Follow North East Theatre Guide on Twitter at https://twitter.com/NETheatreGuideand on Facebook at www.facebook.com/NETheatreGuide
When Two Ladies Clash
Newcastle Theatre Royal
Until 31st October 2015
During the 1980s, the Queen and Margaret Thatcher both had very public personas. It is easy to believe you’d know what it would have been like to meet either of them. As they both lived their lives in the full glare of the tabloid-driven world, they both had a lot of different reasons to remember that decade. Handbagged is an amusing look at the events of that 11 year period from 1979 when Mrs Thatcher was elected as Prime Minister. Moira Buffini has penned a play that imagines how these two ladies interacted as major world events unfolded.
The small cast of six consists of two Queens and two Mrs Thatchers. Emma Handy and Sanchia McCormack battle out the weekly meetings over biscuits and sponge cake whilst Susie Blake and Kate Fahy offer the audience their more private thoughts, occasionally with hindsight. Susie in particular has a wonderful range of one liners to deliver with superb comic timing.
A huge range of roles from Dennis Thatcher, members of the cabinet and world leaders to Mrs Regan and Neil Kinnock, are played by Asif Khan and Richard Teverson. The slick, and sometimes less than slick, changing of roles gives the show the feel of a light entertainment show on tv rather than a serious historical theatre production. It is, however, Asif’s character that points out some of the major issues about living in the 80s, from the strikes to unemployment and from Libyan air strikes through to the unrest over the poll tax. Though the serious news of the time is flagged up, the general direction of the play never loses the light touch and it usually finds the funny side of the story.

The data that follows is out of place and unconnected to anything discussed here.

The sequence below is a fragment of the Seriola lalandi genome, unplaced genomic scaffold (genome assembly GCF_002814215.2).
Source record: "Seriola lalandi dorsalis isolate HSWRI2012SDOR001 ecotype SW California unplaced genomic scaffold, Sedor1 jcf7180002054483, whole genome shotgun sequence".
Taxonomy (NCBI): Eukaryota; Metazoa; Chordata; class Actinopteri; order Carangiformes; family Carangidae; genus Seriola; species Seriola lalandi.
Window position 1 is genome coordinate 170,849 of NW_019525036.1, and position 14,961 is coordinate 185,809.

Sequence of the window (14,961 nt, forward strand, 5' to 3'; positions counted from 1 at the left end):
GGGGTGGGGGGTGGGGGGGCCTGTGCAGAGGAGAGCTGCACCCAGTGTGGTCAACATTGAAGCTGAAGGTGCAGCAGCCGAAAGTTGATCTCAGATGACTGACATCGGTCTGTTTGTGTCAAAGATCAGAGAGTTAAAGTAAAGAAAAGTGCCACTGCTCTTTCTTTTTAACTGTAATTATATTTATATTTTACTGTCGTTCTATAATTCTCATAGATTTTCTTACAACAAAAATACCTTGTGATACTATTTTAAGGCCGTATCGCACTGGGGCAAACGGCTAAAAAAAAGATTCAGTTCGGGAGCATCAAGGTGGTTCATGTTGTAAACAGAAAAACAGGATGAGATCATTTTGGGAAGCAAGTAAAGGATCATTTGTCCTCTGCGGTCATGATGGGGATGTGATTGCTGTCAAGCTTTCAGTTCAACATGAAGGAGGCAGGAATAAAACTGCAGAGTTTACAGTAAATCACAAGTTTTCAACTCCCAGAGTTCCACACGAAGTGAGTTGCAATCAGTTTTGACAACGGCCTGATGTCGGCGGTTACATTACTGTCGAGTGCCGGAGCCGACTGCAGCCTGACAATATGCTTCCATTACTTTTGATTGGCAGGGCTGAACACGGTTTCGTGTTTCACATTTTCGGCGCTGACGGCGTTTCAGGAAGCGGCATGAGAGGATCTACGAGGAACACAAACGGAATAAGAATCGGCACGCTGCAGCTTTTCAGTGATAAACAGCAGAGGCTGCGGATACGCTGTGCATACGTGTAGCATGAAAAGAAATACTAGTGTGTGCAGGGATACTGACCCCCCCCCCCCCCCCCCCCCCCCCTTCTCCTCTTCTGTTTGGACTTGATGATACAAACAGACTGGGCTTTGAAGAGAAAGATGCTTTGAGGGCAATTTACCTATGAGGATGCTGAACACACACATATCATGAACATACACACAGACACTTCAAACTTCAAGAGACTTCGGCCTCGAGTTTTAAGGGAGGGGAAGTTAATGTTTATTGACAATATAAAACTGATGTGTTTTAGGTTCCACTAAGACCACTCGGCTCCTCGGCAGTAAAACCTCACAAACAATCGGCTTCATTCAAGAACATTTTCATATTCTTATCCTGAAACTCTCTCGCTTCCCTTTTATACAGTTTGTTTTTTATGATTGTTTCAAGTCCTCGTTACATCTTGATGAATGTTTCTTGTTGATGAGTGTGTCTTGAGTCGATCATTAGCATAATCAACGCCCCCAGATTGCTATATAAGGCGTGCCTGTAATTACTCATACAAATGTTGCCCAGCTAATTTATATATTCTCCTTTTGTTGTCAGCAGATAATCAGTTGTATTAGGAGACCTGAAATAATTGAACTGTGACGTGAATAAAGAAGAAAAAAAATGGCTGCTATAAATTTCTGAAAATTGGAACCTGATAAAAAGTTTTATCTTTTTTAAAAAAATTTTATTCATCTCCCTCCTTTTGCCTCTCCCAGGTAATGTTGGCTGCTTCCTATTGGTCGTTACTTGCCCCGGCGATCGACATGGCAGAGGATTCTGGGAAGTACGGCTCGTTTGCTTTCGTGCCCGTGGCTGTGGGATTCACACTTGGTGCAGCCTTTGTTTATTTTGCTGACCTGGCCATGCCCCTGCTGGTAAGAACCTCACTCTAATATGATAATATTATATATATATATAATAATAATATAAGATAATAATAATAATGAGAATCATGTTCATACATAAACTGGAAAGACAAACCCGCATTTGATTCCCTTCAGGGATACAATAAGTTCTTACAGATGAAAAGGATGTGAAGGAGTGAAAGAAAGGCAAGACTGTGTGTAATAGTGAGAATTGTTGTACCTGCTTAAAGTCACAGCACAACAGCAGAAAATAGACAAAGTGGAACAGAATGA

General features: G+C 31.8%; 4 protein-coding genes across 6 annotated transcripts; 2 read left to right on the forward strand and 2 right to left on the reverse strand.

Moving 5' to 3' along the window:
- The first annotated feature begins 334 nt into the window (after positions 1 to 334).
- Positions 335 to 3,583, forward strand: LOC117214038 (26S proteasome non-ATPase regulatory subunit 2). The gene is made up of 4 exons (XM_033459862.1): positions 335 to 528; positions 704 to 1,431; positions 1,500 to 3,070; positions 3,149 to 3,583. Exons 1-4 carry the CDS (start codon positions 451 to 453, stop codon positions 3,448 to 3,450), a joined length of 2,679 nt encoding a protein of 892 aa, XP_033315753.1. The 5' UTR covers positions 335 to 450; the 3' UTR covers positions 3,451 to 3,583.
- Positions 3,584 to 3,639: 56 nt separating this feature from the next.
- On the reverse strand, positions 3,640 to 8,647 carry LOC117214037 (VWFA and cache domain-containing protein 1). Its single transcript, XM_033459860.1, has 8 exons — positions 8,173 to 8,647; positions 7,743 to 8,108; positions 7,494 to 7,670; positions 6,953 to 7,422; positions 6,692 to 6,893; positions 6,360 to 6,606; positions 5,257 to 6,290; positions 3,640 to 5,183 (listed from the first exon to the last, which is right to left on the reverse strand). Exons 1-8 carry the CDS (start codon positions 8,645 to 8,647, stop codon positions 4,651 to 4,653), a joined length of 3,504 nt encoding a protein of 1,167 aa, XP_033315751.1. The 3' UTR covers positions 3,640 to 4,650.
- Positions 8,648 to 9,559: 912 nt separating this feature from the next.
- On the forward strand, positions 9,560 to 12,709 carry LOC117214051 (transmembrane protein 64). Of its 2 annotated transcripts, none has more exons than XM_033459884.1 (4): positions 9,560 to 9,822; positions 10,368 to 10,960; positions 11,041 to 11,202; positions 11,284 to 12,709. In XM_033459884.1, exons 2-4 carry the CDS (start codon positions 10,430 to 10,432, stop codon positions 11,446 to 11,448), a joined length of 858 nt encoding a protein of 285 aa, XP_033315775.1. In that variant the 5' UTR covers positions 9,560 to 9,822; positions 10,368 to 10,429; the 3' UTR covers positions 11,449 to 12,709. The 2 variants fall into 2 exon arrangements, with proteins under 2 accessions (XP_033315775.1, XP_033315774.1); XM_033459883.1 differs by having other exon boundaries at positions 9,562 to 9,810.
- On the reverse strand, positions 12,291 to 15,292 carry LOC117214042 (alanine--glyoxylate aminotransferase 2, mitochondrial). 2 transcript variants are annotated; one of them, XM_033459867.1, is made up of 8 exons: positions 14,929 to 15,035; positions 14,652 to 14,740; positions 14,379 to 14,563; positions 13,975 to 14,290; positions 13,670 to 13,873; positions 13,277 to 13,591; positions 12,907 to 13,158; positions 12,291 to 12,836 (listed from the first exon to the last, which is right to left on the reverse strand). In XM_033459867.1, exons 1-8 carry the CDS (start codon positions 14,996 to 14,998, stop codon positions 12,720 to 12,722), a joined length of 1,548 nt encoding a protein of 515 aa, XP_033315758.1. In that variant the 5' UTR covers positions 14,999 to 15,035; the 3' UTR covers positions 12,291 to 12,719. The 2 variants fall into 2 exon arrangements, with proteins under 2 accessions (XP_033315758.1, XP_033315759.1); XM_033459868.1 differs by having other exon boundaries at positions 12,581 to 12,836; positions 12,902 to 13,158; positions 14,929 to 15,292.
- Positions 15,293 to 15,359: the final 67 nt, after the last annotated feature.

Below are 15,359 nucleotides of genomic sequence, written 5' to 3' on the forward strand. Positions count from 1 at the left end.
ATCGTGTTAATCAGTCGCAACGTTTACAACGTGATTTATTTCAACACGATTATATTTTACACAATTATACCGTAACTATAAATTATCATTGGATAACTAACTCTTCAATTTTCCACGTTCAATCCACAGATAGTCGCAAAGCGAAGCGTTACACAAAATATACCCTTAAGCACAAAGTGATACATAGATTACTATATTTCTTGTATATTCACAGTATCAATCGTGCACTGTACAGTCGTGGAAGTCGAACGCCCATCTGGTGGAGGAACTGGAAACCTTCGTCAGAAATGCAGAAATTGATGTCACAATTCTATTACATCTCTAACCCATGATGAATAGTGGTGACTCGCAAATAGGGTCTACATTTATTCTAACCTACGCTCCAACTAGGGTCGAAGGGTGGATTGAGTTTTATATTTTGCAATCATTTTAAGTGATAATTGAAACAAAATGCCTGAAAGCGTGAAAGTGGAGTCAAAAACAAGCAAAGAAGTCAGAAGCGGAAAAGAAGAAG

From the very beginning the play smashes the fourth wall as Mrs T and the Queen address the theatre audience. Their casual asides frequently causes the Theatre Royal audience to laugh. From the moment the Queen drags a chair across for Margaret to use the lighter tone is set. The show portrays both the likely view held at that time, for example Dennis Thatcher’s less than politically correct observations, and a more current analysis.
Based upon the speculation in the press at that time, the conversations are believable. The way the 2 women felt about each other is also in keeping with public perception. As Head of State, the Queen was unable to express any displeasure in public, but her Christmas speeches often outlined her view on society based upon a Christian viewpoint. Perhaps such views can come across as socialist too and one can imagine how irritating the Prime Minister found that.
The play is also good at quickly filling in the younger members of the audience on the background to some significant events, such as Rhodesia, which they may not be fully aware of. The 1980s were a time of a contracting empire and a change in the political order. Both ladies were acutely aware of that though this does not stop them trying to score points against each other.
The show comes across as both friendly and light hearted and yet not dismissive of the serious issues. It doesn’t set out to trivialise but it retains a strong sense of humour. Strong acting the all six coupled with acute sense of comic timing makes this a very entertaining show.
One is very amused!
This review was written by Stephen Oliver for the North East Theatre Guide from Jowheretogo PR (www.jowheretogo.com). Follow Jo on twitter @jowheretogo, Stephen @panic_c_button or like Jowheretogo on Facebook www.facebook.com/Jowheretogo
Read the original North East Theatre Guide preview: http://nomorepanicbutton.blogspot.co.uk/2015/08/preview-handbagged-at-newcastle-theatre.html
Handbagged appears at Newcastle Theatre Royal from Monday 26th – Saturday 31st October 2015. Tickets from £12 (pay 50p less per ticket when you book online).
Tickets can be purchased from the Theatre Royal Box Office on 08448 11 21 21, (calls cost 7p per minute plus your phone company’s access charge) or select your own seat and book online at www.theatreroyal.co.uk.